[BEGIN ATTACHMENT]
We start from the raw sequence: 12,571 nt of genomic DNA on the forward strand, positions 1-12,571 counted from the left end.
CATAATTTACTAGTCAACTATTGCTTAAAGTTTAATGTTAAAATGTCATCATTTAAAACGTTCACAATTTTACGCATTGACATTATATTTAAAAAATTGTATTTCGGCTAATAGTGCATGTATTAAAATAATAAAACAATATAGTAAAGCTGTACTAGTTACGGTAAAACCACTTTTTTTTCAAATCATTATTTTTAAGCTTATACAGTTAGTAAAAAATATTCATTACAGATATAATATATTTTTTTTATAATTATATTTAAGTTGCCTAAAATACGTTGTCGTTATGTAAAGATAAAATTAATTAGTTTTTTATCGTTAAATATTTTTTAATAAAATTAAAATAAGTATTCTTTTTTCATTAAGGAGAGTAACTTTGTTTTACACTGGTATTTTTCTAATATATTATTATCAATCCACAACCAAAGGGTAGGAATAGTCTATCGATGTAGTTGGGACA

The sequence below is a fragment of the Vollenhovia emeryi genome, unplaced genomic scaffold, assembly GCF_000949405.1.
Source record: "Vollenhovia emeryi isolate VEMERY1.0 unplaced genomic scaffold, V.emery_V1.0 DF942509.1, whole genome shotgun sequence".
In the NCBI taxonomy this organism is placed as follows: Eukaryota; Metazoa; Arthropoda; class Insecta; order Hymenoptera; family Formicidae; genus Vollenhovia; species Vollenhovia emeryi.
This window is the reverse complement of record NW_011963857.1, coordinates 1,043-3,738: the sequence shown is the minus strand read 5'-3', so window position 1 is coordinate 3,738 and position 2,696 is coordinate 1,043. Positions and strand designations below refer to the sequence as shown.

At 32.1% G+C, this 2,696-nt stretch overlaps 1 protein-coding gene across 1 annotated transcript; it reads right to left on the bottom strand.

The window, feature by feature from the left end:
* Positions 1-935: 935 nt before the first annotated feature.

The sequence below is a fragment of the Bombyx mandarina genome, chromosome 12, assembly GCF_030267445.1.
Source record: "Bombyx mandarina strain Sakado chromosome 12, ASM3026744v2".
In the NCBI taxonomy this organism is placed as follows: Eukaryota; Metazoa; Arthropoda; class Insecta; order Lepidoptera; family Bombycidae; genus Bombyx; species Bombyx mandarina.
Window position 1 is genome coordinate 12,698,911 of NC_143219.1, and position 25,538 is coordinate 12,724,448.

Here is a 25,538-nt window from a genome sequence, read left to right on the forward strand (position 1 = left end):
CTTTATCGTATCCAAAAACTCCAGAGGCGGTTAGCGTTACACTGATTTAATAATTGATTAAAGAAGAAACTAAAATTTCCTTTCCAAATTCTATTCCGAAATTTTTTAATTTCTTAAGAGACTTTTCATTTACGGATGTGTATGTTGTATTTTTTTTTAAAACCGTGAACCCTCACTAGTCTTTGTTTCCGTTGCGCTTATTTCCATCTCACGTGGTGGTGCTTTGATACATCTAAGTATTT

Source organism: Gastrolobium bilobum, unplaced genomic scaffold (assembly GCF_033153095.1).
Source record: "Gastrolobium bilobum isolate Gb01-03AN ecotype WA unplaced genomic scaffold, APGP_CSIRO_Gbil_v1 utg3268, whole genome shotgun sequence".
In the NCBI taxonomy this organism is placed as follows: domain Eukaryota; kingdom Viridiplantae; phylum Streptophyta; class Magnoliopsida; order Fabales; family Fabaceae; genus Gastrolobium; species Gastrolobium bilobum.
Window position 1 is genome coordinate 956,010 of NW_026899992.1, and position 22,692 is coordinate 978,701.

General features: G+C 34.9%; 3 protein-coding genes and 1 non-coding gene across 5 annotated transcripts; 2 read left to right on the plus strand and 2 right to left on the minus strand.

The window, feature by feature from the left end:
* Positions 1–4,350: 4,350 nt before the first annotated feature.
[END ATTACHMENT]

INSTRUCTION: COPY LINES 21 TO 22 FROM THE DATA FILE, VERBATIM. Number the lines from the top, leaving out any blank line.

The window, feature by feature from the left end:
* Positions 1–4,350: 4,350 nt before the first annotated feature.